It was as though he had walked on the moon, and spent the rest of his life looking up in the sky, knowing he could never get back there. Chet Carman was a 17-year-old teenager from Colorado Springs, shuttling between separated parents and an older brother. In 1964, he found a style worth embracing as his own in a magazine and music to go with it on the radio waves. And as result, he found himself, as unlikely as it seems, not just watching the Beatles on their first U.S. tour from a dozen or so rows back at Red Rocks Amphitheatre, but whisked away to Dallas to see them again a month later and even spend time with them at their hotel and backstage. In Dallas, Carman would be given the chance to peel back the veneer of the smiling faces, the jokesters, the bowing band mates that they showed the world and see a little bit of the rest of it — the hair-pulling mobs, the screaming and fainting girls, and then other things, things the band’s tour manager carefully camouflaged, even from a young man from Colorado as he sat in their hotel suite.
There is no one left who can corroborate his story.
The two Beatles he spent any amount of time with are dead, as is the tour photographer, and the woman who made it all happen has, he says, left for a life of missionary work, handing out Bibles to children in Africa. She burned all the photos and any other trace of their trip before she left. The press officer who coordinated the trip, Derek Taylor, is also dead. Carman is in the background of a couple photographs shot by Curt Gunther, one of which appears in Beatles ’64: A Hard Day’s Night in America. His face is just barely visible between the hip and the elbow of Brian Epstein, Mr. Beatle himself, as he leans in to say something to George Harrison, who seems fixed on something else. There was a row of mirrors on the wall Harrison was facing, Carman says, and the Beatles’ eyes were on him, making sure this suburban kid, so stunned and nervous he was speechless and sweating, was all right.
“I said it makes you crazy, and it does,” Carman says. “About the worst thing you can do to a 17-year-old, to any adolescent, is drop them in the place of any of your idols. … I used to compare it to sending a kid to the moon. Don’t tell anybody in advance, just grab him in the middle of the night, send him to the moon, let him walk on the moon like the astronauts in the moon suit and everything, put him back on the thing, send him back home, and say ‘Now, you won’t have any proof. There’s no film of it. It wasn’t covered by the news. You can’t prove to anybody you were ever there. For the rest of your life, what you’re going to do is look at the moon and know you can never go back, and all you can do is try to convince people you were actually there, and they’re not going to believe it.’ And that’s partly what makes you nuts. … People were friends with the Beatles. They belonged there. You didn’t belong there. You didn’t belong on the moon, but you went anyway.”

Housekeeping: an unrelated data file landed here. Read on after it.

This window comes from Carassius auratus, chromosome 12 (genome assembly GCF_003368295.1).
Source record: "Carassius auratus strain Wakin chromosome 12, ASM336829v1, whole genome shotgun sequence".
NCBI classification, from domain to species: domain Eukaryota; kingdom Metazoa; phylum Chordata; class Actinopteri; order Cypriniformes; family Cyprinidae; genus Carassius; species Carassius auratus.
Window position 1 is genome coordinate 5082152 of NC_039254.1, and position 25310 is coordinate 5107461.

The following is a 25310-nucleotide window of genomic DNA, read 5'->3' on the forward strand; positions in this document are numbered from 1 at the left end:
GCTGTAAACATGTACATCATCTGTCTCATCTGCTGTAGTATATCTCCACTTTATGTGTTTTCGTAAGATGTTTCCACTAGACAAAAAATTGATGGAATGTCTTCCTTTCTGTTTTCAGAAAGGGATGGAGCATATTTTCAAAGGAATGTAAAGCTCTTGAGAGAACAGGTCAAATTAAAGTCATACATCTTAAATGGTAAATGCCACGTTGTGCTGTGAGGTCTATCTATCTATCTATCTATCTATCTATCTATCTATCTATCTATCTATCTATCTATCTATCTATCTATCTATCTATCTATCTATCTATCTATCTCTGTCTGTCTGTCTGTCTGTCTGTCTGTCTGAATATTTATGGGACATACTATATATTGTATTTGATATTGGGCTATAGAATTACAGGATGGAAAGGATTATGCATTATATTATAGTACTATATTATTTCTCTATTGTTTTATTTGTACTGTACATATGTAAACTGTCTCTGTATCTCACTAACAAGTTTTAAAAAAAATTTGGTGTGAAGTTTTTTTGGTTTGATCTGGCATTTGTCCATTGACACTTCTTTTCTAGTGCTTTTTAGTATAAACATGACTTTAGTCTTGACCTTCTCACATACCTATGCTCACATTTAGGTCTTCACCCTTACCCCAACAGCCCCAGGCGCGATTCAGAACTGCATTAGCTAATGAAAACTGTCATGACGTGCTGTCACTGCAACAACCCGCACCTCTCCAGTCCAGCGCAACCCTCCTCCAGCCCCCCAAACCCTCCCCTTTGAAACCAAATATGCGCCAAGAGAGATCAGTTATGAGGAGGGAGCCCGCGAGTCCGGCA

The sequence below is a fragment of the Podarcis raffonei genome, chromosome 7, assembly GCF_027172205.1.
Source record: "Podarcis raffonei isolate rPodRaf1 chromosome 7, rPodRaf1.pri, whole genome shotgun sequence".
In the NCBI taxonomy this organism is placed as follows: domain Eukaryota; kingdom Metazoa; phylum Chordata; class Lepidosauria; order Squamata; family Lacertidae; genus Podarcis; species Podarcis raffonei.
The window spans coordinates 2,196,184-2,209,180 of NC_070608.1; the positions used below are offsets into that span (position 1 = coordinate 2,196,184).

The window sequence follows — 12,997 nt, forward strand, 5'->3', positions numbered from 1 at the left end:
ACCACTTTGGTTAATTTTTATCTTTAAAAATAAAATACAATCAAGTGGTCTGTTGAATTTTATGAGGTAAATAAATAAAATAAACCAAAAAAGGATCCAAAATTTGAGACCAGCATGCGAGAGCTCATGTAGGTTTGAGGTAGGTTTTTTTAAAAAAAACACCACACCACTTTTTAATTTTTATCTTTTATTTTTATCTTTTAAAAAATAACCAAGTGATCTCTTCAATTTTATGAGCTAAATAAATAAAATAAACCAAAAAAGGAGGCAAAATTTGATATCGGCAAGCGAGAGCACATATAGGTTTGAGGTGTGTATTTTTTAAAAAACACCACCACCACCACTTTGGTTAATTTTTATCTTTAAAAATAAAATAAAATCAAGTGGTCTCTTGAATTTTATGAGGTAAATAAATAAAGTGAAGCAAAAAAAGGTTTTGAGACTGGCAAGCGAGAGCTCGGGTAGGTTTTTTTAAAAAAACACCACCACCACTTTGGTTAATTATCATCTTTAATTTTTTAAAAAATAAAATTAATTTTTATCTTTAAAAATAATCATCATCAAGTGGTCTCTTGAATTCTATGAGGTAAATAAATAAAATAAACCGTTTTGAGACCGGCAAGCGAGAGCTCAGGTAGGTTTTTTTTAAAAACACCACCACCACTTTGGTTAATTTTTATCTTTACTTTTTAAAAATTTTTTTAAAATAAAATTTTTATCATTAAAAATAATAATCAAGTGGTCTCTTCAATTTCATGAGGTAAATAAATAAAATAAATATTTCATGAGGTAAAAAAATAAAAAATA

In 1964, the Beatles had come to America for just a couple of weeks, making a quick tour and that stop on The Ed Sullivan Show in February 1964. August and September of that year saw them careening from coast to coast, performing some 25 concerts in a month.
Carman was just relocating from his brother’s house in Boulder, where he’d gone to live when his parents separated, back to living with his newly reunited parents in Colorado Springs at the start of the summer. His brother wanted him to get a job to help pay the bills, and Fairview High School staff had told him not to come back unless he could meet their dress code — both a job and school would have required a haircut.
The winter before, he’d seen a photo in a weekly news magazine with a paragraph-long story on some guys in England who were creating quite a stir, setting off riots and requiring police protection, he says.
“That phenomenon kind of caught my attention — what’s that all about? Since Elvis we didn’t have anything remotely like that,” he says.
Driving around in a car a couple months later, cruising for girls, “I Saw Her Standing There,” came on the radio.
“Do you remember that song?” he asks, and sings a few bars. “It was a real rock and roll, loud raucous, jangly, raw voice, like a punk band, that came on and I was telling the guys to shut up, listen to this. I was just blown away … I was like, wait, this has got to be those guys I read about. I saw the picture. This is the guys with the hair. Somehow, I knew from the sound and what I had read. Nobody else could set off riots that didn’t sound like this. The two had to go together.”
Then the album Meet the Beatles! was released in the U.S. in January 1964, with that iconic image of the band in round, collarless suits and hair with bangs to the eyebrows and over the tops of the ears, and boots with heels. To this day, Carman has hair that comes over the tops of his ears and wears heeled boots, pinstripe dress slacks and an all-black brocade vest with a bit of shine.
He lived in Oklahoma for a while early in 1964 and hated it, he says. Desperate to distinguish himself as from anywhere but there, he started dressing a bit more like the Beatles — wearing turtlenecks, wearing his hair a little longer, curling it a bit. The influence was instantly recognizable, he says.
By the time he moved in with his brother in Colorado, Beatlemania was starting to catch on. As it did, the John Lennon lookalike started getting notes in his locker at school and was asked to attend a later showing of A Hard Day’s Night because girls had rushed his car when he arrived for an earlier show — like they thought a Beatle was going to show up in Colorado Springs for the film premiere, he says — and the theater manager was concerned someone was going to get out into traffic and get hurt. When he saw Hard Days Night, he says, he was impressed by how much he looked like John at the time.
“I did try to look like John, but not to fool anybody, not to be a lookalike, to get the girls to squeal and chase me, that just happened,” he says. “By the time they played at Red Rocks, I had the look down, and was used to signing autographs and posing for pictures, parents bringing their daughters up to me ‘Can we have a photo?’ Yes. ‘Will you sign an autograph?’ Yes, would you like my name or John’s name or what would you like?” By the time they came to Red Rocks, he says, absolutely he was going to go see them.